But if we think the recent floods in Somerset and snow in the North and in Wales last year hit farming hard (and unless you’ve been on the moon you’ll know that it did), we need to compare the reality of farming in the countries where there is simply no help nearby from neighbours, help (however limited) from Governments doesn’t exist, rallying calls from farming representatives is simply not there. No such thing as an extension to the overdraft, a claim on the insurance etc. However rare they are in this country! And I haven’t even started on the risks that fishermen take to catch fish in other countries. So when abroad, eat locally. Avoid the awful large hotel and restaurant chains if you can.
Tough in this country yes (and you will notice how little publicity has been given to the fishermen who currently are fighting the EU, the weather, the purchaser seeking cheap fish etc, compared to the farming community). But far more in other countries.
Again, I can only comment on what I try to learn. I cannot comment on the reality of being a farmer, a food producer, a fisherman, a veg grower (my front-garden-dug-up-lawn to grow veggies is hardly a challenging experience!). You can glean a lot from listening to those in the know, from twitter and from the power of the internet and the television. It is wonderful to see Gareth Wynn Jones’ Hill Farm on the BBC (only in Wales but you can get it on iplayer). After a fair amount of anti-townie sentiment emanating from some farmers on twitter (and of course in real life!), it is good to see farmers educating the townies about what they do, rather than criticising townies for not getting what they are all about.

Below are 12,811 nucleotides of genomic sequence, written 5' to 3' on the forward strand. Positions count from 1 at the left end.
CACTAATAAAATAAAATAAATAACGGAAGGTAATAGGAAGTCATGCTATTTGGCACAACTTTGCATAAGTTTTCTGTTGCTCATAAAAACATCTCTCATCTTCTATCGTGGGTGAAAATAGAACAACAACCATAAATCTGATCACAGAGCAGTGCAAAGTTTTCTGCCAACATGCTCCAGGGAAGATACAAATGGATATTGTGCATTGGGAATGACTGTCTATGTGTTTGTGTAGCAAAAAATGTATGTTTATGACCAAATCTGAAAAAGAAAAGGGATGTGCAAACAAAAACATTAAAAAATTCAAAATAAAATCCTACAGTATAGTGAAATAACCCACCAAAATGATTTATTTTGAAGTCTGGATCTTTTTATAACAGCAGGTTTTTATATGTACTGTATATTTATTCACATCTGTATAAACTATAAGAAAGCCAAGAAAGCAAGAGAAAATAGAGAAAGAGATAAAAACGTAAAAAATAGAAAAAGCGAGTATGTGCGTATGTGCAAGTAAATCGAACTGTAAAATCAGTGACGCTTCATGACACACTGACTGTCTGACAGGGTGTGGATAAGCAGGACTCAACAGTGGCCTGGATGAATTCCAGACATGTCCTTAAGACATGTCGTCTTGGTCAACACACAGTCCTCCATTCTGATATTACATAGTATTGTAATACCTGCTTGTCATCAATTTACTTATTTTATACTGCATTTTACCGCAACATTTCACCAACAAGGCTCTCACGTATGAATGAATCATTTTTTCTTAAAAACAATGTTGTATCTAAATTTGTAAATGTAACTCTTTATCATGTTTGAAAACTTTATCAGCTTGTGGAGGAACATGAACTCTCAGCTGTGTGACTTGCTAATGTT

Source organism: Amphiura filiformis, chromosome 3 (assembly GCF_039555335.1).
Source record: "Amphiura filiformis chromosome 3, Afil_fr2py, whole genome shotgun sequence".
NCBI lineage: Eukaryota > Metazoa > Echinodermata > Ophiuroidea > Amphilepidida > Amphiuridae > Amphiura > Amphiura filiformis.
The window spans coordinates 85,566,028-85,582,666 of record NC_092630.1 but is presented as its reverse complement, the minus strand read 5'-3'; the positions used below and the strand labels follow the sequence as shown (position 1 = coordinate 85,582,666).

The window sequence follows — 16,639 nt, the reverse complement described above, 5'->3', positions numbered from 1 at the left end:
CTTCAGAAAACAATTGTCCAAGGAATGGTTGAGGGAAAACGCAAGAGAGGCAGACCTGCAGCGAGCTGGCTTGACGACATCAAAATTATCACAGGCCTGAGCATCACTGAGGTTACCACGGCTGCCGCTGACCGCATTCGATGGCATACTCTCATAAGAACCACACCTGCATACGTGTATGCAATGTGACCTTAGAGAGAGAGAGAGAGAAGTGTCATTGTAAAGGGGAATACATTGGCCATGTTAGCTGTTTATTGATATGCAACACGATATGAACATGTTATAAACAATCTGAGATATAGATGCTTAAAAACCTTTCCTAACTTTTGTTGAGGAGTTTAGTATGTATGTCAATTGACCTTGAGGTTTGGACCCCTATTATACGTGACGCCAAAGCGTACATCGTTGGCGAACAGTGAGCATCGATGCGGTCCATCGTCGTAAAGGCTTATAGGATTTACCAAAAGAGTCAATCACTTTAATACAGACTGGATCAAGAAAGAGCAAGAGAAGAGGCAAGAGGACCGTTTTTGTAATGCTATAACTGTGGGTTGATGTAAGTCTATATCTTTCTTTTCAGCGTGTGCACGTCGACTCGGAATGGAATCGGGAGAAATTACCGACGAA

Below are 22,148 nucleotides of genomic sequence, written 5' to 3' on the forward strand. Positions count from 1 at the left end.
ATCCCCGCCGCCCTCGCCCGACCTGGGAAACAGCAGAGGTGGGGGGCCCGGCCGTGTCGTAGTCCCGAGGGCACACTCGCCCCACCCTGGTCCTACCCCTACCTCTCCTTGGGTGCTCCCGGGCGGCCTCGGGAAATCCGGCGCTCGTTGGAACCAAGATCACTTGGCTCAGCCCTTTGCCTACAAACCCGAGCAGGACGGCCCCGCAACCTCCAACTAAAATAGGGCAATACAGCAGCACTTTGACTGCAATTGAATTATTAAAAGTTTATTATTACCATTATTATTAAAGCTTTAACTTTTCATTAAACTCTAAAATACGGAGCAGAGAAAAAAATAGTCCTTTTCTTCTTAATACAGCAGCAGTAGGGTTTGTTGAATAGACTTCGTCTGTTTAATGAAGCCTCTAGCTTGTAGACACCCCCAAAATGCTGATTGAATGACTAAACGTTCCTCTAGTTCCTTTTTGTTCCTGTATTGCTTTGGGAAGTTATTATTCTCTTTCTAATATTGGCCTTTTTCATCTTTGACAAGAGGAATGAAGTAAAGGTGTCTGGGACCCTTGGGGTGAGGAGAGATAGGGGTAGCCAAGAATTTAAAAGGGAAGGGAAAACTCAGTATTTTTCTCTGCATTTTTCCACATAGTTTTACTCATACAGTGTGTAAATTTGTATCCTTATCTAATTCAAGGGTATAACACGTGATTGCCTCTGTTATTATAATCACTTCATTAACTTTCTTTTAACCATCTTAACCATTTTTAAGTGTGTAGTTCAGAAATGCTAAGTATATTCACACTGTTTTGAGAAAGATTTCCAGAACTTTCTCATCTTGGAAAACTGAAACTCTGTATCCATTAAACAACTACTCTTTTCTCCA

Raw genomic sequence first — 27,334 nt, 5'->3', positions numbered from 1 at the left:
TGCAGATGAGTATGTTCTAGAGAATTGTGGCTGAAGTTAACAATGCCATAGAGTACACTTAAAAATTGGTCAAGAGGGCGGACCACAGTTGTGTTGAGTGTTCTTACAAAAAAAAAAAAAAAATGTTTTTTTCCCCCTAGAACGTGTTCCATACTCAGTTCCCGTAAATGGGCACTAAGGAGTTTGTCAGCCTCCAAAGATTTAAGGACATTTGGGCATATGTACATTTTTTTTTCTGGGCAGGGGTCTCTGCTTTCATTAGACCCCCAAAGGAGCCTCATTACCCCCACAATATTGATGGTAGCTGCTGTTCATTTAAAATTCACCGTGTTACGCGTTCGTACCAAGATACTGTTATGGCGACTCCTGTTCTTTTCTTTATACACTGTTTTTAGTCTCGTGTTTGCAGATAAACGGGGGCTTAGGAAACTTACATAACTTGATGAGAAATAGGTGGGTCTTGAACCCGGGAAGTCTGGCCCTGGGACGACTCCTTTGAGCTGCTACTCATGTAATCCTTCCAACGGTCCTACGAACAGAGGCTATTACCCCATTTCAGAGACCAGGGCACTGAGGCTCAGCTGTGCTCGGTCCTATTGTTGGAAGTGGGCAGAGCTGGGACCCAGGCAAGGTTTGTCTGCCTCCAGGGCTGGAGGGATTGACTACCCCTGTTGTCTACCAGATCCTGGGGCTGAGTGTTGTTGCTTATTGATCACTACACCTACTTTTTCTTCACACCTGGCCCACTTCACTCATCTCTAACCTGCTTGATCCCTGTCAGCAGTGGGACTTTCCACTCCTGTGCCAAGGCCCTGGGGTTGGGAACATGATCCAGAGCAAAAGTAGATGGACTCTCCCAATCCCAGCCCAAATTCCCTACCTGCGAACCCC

If you enjoy food, and if you eat meat and fish (as I do), you need to know where it comes from and to take responsibility for it. Kindly Lived? But also Kindly Killed? I never forget speaking to a local pig farmer who loves his pigs, but who said that he loses control over them having a good life, and death, experience when he has to ship them off in large lorries to the nearest ‘local’ abbattoir. And don’t even start thinking about the live animal exports from this country. Perhaps more on my Kindly Lived Kindly Killed focus another time!
I made two meals recently using meat from Geoff Brunt’s farm – they both tasted great. Here, and Here. The meat ‘stood up’ to the few ingredients I added to the beef dishes. Not subsumed by it. The ultimate judgement of course is always made by the Husband who grew up tasting good beef.